- Iceland’s coronavirus testing campaign stands out as the country started aggressive COVID-19 screening months ago.
- Iceland is testing all patients who are at risk or show symptoms, and anyone else who wants to get tested.
- Current data shows that around 50% of those tested didn’t have symptoms indicative of infection with the novel coronavirus.
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A small island nation of 360,000 inhabitants, Iceland may prove to be a beacon of hope in fighting the novel coronavirus, as well as future viral outbreaks before they reach pandemic levels. The country has made the news a few times in the past few days for its COVID-19 work. Iceland is home to scientists that are at the forefront of genetic innovation, as they’ve been tracing the few mutations of the SARS-CoV-2 pathogen. That data will be useful for bringing the COVID-19 vaccines that are currently in development around the world to market.
Studying the genetics of the virus wouldn’t be possible without an extensive COVID-19 testing campaign, and that’s where Iceland’s approach stands out. The country started testing well before the disease overwhelmed its medical system, and it discovered that around 50% of cases had no symptoms. The early testing campaign also had another side effect on the community, as Iceland didn’t have to impose as strict lockdown measures as other countries.
With 1,364 cases so far, including four deaths, Iceland has an average of 3,745 COVID-19 patients per million. Comparatively, America’s 256,000 cases account for an average of 784 cases per million at the time of this writing. The difference between Iceland and other countries is that testing started much earlier.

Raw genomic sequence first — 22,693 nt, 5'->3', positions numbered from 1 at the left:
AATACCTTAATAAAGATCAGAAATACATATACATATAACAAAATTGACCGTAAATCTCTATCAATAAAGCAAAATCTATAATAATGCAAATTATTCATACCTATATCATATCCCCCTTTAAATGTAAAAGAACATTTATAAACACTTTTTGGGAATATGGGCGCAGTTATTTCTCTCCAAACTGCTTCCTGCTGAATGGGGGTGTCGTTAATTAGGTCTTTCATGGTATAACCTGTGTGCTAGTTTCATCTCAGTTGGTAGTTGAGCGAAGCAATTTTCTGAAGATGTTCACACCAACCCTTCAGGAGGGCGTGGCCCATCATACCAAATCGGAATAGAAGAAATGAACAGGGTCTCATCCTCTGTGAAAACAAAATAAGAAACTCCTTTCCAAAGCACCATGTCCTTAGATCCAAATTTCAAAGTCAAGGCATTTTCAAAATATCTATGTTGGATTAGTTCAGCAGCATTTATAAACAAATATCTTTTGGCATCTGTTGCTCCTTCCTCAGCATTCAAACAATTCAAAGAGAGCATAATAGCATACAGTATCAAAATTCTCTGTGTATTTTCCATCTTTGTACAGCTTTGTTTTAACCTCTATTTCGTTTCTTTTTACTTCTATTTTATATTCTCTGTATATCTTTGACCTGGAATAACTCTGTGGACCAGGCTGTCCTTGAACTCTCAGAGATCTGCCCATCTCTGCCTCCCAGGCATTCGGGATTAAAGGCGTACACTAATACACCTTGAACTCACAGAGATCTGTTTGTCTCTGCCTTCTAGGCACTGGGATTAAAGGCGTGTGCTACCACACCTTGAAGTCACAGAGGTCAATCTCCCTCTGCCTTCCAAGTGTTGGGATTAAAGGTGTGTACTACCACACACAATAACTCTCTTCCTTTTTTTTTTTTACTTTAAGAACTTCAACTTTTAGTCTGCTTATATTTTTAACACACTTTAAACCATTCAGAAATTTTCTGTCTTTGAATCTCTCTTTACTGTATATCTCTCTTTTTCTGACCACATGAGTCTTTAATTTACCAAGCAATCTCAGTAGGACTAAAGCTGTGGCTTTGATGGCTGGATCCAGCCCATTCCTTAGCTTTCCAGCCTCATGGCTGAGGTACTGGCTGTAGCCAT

Testing started in early February, weeks before its first coronavirus death, deCODE founder Dr. Kári Stefánsson told CNN. Additionally, officials have conducted an aggressive contact-tracing campaign aiming to quarantine all suspected COVID-19 cases.
“The only reason that we are doing better is that we were even more vigilant,” Stefánsson said. “We took seriously the news of an epidemic starting in China. We didn’t shrug our shoulders and say, ‘this is not going to be anything remarkable.'”
Iceland’s COVID-19 statistics show that some 1,024 people are in isolation, 45 are hospitalized, and 12 people are in the ICU. More than 10,200 suspected contacts have completed the quarantine, while 6,300 more are in quarantine as of this writing. In total, Iceland tested more than 22,000 people and aims to test 50,000 more. The National University Hospital examines people who are high-risk or have shown symptoms, CNN explains. But nearly half of testing has been done by deCODE, and anyone who wants to get tested can be.
While fewer than 1% of the tests the biotech company performed came back positive, around 50% of those who tested positive were asymptomatic. This finding supports other studies that say presymptomatic, asymptomatic, and those that are mildly symptomatic are active carriers of the virus, helping it spread.
“What it means in my mind, is that because we are screening the general population, we are catching people early in the infection before they start showing symptoms,” Stefánsson said.
The data also indicates that the more than 1,050,000 confirmed cases globally do not paint a complete picture. There may be hundreds of thousands of infected people who can’t be tested because there aren’t enough tests or because they don’t qualify.
Some might find Iceland’s success easy to dismiss, given the size of the country. But the protocols the country put in place can apply to any community. Early testing and contact-tracing could flatten the curve before social distancing measures need to be deployed. Iceland has limited gatherings over 20 people, but the country isn’t under lockdown.
“It’s nothing to do with the size of the population, this has to do with how well prepared it was,” Stefánsson said, adding that many developed countries could have mounted similar efforts, but “behaved like nothing was happening.”
Iceland isn’t the only country using testing to attempt to stay ahead of the illness. South Korea has been able to drastically flatten the curve by COVID-19 screening and drastic contact tracing campaigns. Germany’s aggressive testing allowed it to register 85,000 cases, or around 1,033 cases per million. But Germany caught these cases early on, which helped it reduce the mortality rate significantly compared to other EU states.